With the marks in place, I used a straightedge to make a box where the inlay should go.
Finally, I can center the inlaid letters and know where they belong.
Cutting the Inlay
For the inlay, I used some scrap bloodwood from a previous project. It had a very vivid red color, and was about 1/8″ thick. The spray adhesive is a great way to stick the paper template to the bloodwood.
With the template glued on, the next step is to drill out any interior holes first. I made a mistake the first time by cutting the “0” out before trying to drill it. Once cut out, the piece will be too small and fragile to drill. Doing it before cutting like this solves that problem.
I drilled a couple of holes, top and bottom, on the drill press. After that, a little clean up work with a chisel finishes the job. I’ll note that a scroll saw with a thin blade would have probably worked much better for this, but I don’t have one.
At this point, the piece is ready to take to the bandsaw. Note that I should have drilled the “0” by now, as I said earlier. The bandsaw is set up with a 1/4″ 10tpi blade, the smallest and finest-toothed blade I have. It would have been even better to have a higher-TPI 1/8″ blade or to simply use a scroll saw.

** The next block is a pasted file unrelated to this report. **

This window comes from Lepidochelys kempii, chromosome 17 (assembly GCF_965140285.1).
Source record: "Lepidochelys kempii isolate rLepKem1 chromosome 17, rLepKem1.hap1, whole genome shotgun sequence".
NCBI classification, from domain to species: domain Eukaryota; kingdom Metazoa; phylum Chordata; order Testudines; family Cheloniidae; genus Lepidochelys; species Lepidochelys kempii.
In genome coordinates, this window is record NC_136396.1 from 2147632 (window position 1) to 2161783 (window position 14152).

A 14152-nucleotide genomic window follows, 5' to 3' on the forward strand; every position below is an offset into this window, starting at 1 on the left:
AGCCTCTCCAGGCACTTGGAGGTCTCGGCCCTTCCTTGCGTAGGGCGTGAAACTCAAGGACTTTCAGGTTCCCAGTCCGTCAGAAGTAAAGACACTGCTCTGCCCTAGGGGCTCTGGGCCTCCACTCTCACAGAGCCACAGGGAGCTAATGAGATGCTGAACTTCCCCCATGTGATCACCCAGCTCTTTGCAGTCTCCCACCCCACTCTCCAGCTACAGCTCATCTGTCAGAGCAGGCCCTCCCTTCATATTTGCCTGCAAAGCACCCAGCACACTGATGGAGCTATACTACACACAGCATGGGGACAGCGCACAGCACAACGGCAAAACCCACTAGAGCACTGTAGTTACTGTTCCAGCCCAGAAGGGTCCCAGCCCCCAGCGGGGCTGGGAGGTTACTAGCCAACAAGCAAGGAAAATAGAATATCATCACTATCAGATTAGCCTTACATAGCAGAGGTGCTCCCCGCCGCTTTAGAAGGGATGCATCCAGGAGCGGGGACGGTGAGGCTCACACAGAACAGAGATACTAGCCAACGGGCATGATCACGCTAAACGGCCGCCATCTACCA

After a little bandsaw work, the numbers are ready. Careful use of a small file or bit of sandpaper takes care of any jagged edges.
Tracing the Inlay Pattern
The next step is where the carpet tape and x-acto knife come in. A piece of double-sided carpet tape holds the numbers to the maple in the desired arrangement. I lined them up referencing the bottom of the tape as a straight edge.
Once the numbers are stuck down, use the x-acto knife to trace them out. I ripped the excess tape off as I went. The goal is to trace as deeply as possible here.
The numbers can break if they aren’t removed very carefully, being so thin. Using a chisel or thin screwdriver and moving gently around the edge worked for me. After getting the numbers off, I went back with a pencil and traced over the lines to help them stand out more. Whenever I’m going to remove a lot of material like this, I also like to lightly fill in the area to remove with pencil, so I don’t get confused and cut on the wrong side of the line. Stupider things can happen when you’re focused on a project.
Setting Up the Router